US 5160814 A
Seismic signals are generated in an earth formation at a selected point in a wellbore by apparatus insertable in the wellbore at the distal end of a tubing string. The apparatus is adapted to receive hydraulic pressure fluid from the tubing string for deploying contactor pads in engagement with the wellbore wall and for transmitting seismic signals through the pads to the earth formation. In one embodiment a hydraulic piston is directly connected to linkage for the contactor pads and an oscillatory signal is imposed on the piston for generating vibratory seismic signals. In a second embodiment, a compressed gas-driven impactor is moved to and held in a cocked position by a hydraulically-actuated setting and latching mechanism. Hydraulic control valves and electrical operating circuits are disposed on the apparatus and may be controlled from the surface by way of a wireline cable extending through the tubing string.
1. A system for generating seismic signals in a wellbore for transmission of said signals through an earth formation into which said wellbore is formed, said system comprising:
an elongated tubing string extending within said wellbore, said tubing string being connected to a source of hydraulic pressure fluid;
apparatus connected to an end of said tubing string extending within said wellbore, said apparatus including body means, opposed pads supported by said body means and being radially extensible from said body means for engagement with the borewall of said wellbore, said pads being connected to respective pairs of opposed arms, at least one pair of said arms being connected to a head disposed on said body means, means for generating a seismic signal for transmission to said pads and into said earth formation including a piston disposed in a bore formed in said body means for axial reciprocating movement with respect to said wellbore and said pads, means interconnecting said head with said piston and valve means for valving pressure fluid act on said piston to generate forces by said piston for transmission through said head and said pads into said earth formation for generating said seismic signal.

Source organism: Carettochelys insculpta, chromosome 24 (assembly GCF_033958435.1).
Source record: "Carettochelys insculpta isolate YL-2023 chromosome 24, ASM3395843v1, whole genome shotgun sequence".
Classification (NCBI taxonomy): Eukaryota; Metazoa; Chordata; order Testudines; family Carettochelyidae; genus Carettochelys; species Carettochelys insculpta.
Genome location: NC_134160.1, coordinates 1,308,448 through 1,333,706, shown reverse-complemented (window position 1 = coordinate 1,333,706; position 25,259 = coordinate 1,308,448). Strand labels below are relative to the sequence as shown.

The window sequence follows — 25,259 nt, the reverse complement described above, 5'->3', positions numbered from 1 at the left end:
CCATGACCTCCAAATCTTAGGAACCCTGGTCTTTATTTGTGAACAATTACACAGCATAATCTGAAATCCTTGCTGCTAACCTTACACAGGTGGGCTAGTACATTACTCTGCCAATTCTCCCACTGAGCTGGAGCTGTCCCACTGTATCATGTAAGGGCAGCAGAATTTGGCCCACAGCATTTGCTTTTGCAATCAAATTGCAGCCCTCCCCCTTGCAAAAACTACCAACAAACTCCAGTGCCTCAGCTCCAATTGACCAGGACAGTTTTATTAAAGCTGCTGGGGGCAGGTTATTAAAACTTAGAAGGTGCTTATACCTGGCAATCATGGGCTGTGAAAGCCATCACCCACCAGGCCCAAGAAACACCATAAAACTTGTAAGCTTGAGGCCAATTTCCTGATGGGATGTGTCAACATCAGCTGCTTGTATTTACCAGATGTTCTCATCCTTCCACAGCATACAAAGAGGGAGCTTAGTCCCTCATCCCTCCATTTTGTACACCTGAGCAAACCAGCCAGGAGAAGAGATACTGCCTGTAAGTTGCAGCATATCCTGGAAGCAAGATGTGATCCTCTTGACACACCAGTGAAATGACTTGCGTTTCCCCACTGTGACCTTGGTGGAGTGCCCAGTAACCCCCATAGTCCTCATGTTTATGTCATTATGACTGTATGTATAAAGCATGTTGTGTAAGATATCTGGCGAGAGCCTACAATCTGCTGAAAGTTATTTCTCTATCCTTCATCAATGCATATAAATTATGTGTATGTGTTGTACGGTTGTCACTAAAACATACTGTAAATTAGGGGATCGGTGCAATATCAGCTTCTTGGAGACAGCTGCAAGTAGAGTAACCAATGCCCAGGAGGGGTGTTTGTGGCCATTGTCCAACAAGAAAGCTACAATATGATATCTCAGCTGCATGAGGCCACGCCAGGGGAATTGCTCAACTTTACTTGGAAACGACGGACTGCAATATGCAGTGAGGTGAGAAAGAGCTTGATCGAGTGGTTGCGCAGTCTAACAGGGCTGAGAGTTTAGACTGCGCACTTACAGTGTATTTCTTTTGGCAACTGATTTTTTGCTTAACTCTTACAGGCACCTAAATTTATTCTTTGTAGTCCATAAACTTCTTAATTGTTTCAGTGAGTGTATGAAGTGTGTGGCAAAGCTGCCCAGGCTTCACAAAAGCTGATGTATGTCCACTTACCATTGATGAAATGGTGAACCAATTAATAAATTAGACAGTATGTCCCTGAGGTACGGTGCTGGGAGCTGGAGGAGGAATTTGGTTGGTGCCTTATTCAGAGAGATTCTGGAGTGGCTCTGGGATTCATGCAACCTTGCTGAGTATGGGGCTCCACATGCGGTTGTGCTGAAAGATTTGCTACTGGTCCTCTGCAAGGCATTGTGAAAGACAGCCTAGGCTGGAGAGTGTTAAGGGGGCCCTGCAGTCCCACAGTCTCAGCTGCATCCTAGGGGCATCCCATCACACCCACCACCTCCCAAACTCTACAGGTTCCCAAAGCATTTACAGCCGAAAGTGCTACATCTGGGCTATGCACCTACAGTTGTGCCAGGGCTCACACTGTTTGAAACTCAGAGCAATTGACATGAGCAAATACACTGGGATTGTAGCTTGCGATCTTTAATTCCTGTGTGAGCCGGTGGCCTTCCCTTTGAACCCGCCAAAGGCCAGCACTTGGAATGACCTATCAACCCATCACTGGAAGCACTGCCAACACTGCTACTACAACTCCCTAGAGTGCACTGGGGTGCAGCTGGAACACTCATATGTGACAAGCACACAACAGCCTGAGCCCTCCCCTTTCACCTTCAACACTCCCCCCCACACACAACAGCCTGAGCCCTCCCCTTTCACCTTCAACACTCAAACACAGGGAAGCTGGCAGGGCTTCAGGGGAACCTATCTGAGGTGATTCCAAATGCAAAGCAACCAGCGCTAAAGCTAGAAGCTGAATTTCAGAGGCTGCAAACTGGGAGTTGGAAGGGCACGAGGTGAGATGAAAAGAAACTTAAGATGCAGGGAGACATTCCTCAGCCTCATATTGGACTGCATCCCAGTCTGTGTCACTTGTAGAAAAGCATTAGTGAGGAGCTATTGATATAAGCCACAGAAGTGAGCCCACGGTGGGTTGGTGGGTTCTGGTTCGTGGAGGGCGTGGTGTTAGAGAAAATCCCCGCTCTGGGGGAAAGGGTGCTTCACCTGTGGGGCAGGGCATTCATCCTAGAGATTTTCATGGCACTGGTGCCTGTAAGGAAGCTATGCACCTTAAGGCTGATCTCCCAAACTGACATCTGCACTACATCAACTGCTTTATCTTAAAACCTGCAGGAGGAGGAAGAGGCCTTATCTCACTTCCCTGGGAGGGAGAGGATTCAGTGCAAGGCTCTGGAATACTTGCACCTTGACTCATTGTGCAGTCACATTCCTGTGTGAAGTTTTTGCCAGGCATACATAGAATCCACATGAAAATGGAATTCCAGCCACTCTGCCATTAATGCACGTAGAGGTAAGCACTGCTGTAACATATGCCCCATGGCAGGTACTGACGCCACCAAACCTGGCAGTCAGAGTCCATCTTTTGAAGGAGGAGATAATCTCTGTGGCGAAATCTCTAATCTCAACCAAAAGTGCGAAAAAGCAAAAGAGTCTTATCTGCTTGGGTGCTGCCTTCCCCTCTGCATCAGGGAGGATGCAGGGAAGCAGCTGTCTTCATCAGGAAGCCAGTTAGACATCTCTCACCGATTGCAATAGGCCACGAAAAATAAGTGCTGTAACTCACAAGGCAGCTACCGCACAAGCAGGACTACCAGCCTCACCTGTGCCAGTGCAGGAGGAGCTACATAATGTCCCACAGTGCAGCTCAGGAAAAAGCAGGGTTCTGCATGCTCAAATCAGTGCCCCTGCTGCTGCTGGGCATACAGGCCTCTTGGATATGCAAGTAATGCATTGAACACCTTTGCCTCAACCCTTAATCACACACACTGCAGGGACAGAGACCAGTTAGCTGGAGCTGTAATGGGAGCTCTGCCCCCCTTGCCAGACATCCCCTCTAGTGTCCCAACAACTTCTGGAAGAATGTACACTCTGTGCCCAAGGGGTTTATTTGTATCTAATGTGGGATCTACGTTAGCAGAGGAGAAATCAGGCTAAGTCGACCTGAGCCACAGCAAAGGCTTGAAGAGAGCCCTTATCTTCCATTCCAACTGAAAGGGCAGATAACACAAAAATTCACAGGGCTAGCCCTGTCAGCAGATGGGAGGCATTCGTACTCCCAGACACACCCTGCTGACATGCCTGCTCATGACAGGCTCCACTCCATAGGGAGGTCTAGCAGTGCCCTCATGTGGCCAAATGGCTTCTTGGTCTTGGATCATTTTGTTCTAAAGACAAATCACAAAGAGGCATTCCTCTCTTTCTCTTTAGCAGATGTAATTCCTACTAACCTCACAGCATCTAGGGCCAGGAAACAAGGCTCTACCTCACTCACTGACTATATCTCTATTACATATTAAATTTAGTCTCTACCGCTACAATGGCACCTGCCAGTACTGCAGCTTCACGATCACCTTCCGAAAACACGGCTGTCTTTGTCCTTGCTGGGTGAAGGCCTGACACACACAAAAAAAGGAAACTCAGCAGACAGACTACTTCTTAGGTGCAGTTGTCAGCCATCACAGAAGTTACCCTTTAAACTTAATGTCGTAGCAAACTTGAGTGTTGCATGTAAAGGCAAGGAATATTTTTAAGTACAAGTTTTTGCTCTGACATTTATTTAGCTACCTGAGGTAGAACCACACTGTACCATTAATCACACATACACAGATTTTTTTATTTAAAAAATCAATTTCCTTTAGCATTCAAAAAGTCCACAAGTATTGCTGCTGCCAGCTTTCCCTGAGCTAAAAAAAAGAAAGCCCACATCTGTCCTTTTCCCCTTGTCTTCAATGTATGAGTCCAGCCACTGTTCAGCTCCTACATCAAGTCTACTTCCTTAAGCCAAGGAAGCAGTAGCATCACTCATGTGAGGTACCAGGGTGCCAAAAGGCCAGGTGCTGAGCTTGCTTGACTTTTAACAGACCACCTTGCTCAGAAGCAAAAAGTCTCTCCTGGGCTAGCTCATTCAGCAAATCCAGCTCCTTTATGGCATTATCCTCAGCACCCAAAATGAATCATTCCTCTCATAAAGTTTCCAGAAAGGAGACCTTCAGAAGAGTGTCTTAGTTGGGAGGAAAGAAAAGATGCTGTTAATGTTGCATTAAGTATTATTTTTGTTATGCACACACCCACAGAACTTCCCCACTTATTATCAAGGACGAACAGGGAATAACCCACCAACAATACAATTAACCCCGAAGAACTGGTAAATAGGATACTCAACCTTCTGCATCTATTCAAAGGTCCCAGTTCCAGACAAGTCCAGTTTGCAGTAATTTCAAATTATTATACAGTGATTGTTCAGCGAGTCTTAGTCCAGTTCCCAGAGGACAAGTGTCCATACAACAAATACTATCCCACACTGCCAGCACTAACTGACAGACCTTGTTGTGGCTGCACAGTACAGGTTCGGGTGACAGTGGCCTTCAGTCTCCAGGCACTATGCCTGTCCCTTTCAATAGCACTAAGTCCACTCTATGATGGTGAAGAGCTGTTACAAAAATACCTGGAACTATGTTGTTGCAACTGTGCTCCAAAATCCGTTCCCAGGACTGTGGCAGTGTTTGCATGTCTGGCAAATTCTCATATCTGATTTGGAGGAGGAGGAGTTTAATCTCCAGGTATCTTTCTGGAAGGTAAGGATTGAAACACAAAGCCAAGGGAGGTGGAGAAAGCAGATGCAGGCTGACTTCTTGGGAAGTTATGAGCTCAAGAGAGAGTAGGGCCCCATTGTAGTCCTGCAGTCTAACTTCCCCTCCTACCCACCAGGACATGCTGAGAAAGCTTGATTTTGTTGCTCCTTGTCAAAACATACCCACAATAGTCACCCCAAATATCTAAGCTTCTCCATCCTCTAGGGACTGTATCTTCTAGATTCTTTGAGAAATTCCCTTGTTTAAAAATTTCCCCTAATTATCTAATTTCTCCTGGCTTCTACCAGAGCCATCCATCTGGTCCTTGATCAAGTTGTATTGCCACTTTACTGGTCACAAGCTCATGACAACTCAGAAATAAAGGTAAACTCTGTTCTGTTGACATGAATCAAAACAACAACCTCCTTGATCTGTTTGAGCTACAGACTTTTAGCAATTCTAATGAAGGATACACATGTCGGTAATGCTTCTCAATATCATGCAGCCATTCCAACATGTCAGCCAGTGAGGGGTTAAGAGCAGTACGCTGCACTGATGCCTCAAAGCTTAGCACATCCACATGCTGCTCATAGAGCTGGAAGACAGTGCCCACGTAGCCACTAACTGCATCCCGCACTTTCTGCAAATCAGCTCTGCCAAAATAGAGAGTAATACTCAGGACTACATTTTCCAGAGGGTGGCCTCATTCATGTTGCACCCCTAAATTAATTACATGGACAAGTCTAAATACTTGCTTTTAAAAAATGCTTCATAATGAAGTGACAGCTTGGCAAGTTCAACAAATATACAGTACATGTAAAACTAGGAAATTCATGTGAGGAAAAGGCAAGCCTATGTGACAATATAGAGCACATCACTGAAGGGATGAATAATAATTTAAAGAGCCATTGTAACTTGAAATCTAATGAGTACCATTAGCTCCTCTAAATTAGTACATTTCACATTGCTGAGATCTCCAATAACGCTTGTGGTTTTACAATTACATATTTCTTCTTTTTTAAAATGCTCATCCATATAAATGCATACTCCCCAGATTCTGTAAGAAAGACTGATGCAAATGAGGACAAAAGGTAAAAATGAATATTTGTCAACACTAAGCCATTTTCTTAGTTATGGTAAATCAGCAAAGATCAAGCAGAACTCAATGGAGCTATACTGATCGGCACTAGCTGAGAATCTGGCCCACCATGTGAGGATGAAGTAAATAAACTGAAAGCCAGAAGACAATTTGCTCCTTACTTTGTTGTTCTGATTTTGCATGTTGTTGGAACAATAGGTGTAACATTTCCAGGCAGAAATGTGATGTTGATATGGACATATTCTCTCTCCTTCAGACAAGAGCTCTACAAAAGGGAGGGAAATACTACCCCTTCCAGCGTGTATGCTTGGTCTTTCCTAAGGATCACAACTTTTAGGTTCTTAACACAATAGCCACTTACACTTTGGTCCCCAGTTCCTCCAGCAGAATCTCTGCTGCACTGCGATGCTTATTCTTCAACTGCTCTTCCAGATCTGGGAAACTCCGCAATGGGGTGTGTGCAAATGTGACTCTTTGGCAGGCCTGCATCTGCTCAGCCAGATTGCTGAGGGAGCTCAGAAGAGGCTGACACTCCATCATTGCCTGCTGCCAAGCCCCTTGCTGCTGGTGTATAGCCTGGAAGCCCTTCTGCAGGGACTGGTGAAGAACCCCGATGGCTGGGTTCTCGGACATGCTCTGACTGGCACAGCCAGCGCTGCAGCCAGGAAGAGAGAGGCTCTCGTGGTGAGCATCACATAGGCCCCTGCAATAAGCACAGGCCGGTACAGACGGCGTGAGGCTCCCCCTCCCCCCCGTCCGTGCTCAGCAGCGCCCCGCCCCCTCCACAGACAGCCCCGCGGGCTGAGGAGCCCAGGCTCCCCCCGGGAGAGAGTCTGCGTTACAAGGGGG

2. The system set forth in claim 1 wherein:
said valve means includes a valve for effecting extension and retraction of said pads to and from a wellbore wall engaging position by valving pressure fluid to act on said piston.
3. The system set forth in claim 2 wherein:
said valve means includes a valve for selectively valving pressure fluid to act on said piston to generate repeated vibratory forces acting on said pads.
4. Apparatus for insertion in a wellbore and connected to an elongated pressure fluid conducting tubing string, said apparatus being operable to generate seismic signals for transmission through the earth at a selected point in said wellbore, said apparatus comprising:
an elongated body;
means for connecting said body to said tubing string;
opposed pads moveable with respect to said body for forcible engagement with the borewall of said wellbore for transmitting seismic signals to said earth formation;
arm means connected to said pads and to elongated rod means extending through and in sealing engagement with a part of said body means;
a piston disposed in a bore formed in said body means and defining opposed pressure fluid chambers in said body means operable to receive pressure fluid for effecting movement of said pads between a position in engagement with said borewall and a retracted position for movement of said apparatus through said wellbore and for effecting the generation of vibratory forces to act on said pads; and
control means including valve means for selectively controlling the flow of pressure fluid to act on said piston to move said pads between said retracted position and said position in engagement with said borewall.
5. The apparatus set forth in claim 4 wherein:
said control means includes valve means for delivering pressure fluid to one of said chambers for biasing said piston means in one direction of movement and valve means for selectively valving pressure fluid to the other of said chambers to effect the imposition of vibratory forces on said piston means and said pad means.
1. Field of the Invention
The present invention pertains to hydraulically-actuated and electrically-controlled downhole vibratory/impact source apparatus for generating seismic signals in conjunction with vertical seismic profiling-type logging or exploration processes.